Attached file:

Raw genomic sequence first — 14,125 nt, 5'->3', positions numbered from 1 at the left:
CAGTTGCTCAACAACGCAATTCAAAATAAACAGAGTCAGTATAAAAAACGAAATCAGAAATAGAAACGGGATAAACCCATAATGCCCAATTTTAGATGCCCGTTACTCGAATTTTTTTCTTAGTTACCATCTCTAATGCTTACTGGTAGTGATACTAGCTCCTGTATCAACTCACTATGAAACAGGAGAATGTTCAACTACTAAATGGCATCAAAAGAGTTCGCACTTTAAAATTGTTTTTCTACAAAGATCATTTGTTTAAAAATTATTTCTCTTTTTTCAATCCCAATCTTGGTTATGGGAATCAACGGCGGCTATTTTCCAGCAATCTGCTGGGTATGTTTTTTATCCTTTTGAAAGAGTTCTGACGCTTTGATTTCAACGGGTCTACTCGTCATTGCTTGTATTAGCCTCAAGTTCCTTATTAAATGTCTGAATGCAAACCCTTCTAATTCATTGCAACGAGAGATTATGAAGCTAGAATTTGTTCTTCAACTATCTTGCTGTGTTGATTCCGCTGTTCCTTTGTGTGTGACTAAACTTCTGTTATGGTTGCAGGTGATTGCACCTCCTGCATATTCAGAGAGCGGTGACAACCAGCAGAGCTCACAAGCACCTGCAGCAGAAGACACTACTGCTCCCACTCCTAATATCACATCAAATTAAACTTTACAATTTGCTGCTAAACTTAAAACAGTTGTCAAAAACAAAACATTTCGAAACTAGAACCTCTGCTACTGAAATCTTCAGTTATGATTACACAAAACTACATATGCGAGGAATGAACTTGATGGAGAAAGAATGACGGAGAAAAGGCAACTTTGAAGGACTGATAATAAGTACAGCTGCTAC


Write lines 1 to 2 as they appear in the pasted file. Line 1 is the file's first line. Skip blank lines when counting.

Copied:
Raw genomic sequence first — 14,125 nt, 5'->3', positions numbered from 1 at the left:
CAGTTGCTCAACAACGCAATTCAAAATAAACAGAGTCAGTATAAAAAACGAAATCAGAAATAGAAACGGGATAAACCCATAATGCCCAATTTTAGATGCCCGTTACTCGAATTTTTTTCTTAGTTACCATCTCTAATGCTTACTGGTAGTGATACTAGCTCCTGTATCAACTCACTATGAAACAGGAGAATGTTCAACTACTAAATGGCATCAAAAGAGTTCGCACTTTAAAATTGTTTTTCTACAAAGATCATTTGTTTAAAAATTATTTCTCTTTTTTCAATCCCAATCTTGGTTATGGGAATCAACGGCGGCTATTTTCCAGCAATCTGCTGGGTATGTTTTTTATCCTTTTGAAAGAGTTCTGACGCTTTGATTTCAACGGGTCTACTCGTCATTGCTTGTATTAGCCTCAAGTTCCTTATTAAATGTCTGAATGCAAACCCTTCTAATTCATTGCAACGAGAGATTATGAAGCTAGAATTTGTTCTTCAACTATCTTGCTGTGTTGATTCCGCTGTTCCTTTGTGTGTGACTAAACTTCTGTTATGGTTGCAGGTGATTGCACCTCCTGCATATTCAGAGAGCGGTGACAACCAGCAGAGCTCACAAGCACCTGCAGCAGAAGACACTACTGCTCCCACTCCTAATATCACATCAAATTAAACTTTACAATTTGCTGCTAAACTTAAAACAGTTGTCAAAAACAAAACATTTCGAAACTAGAACCTCTGCTACTGAAATCTTCAGTTATGATTACACAAAACTACATATGCGAGGAATGAACTTGATGGAGAAAGAATGACGGAGAAAAGGCAACTTTGAAGGACTGATAATAAGTACAGCTGCTAC